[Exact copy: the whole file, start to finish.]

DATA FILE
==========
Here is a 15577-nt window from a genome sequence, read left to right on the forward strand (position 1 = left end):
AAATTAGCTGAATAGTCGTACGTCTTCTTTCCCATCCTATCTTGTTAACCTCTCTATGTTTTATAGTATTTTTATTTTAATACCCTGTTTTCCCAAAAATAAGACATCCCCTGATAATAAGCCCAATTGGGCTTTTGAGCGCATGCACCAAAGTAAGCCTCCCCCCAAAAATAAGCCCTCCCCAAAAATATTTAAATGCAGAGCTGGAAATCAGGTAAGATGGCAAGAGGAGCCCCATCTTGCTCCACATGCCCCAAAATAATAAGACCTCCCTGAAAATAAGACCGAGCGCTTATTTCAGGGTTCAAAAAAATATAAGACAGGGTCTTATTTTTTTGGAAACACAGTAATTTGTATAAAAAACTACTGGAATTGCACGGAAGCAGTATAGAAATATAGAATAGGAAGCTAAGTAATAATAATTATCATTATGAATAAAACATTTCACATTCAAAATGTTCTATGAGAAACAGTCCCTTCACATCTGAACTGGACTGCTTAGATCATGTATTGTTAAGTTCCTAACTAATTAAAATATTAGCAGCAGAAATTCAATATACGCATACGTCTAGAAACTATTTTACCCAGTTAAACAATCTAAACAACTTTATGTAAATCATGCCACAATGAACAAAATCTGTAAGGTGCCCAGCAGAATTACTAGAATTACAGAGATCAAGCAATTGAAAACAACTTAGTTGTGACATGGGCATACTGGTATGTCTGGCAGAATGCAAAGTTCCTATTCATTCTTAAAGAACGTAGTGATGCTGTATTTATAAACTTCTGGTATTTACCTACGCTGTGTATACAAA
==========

Here is a 15577-nt window from a genome sequence, read left to right on the forward strand (position 1 = left end):
AAATTAGCTGAATAGTCGTACGTCTTCTTTCCCATCCTATCTTGTTAACCTCTCTATGTTTTATAGTATTTTTATTTTAATACCCTGTTTTCCCAAAAATAAGACATCCCCTGATAATAAGCCCAATTGGGCTTTTGAGCGCATGCACCAAAGTAAGCCTCCCCCCAAAAATAAGCCCTCCCCAAAAATATTTAAATGCAGAGCTGGAAATCAGGTAAGATGGCAAGAGGAGCCCCATCTTGCTCCACATGCCCCAAAATAATAAGACCTCCCTGAAAATAAGACCGAGCGCTTATTTCAGGGTTCAAAAAAATATAAGACAGGGTCTTATTTTTTTGGAAACACAGTAATTTGTATAAAAAACTACTGGAATTGCACGGAAGCAGTATAGAAATATAGAATAGGAAGCTAAGTAATAATAATTATCATTATGAATAAAACATTTCACATTCAAAATGTTCTATGAGAAACAGTCCCTTCACATCTGAACTGGACTGCTTAGATCATGTATTGTTAAGTTCCTAACTAATTAAAATATTAGCAGCAGAAATTCAATATACGCATACGTCTAGAAACTATTTTACCCAGTTAAACAATCTAAACAACTTTATGTAAATCATGCCACAATGAACAAAATCTGTAAGGTGCCCAGCAGAATTACTAGAATTACAGAGATCAAGCAATTGAAAACAACTTAGTTGTGACATGGGCATACTGGTATGTCTGGCAGAATGCAAAGTTCCTATTCATTCTTAAAGAACGTAGTGATGCTGTATTTATAAACTTCTGGTATTTACCTACGCTGTGTATACAAA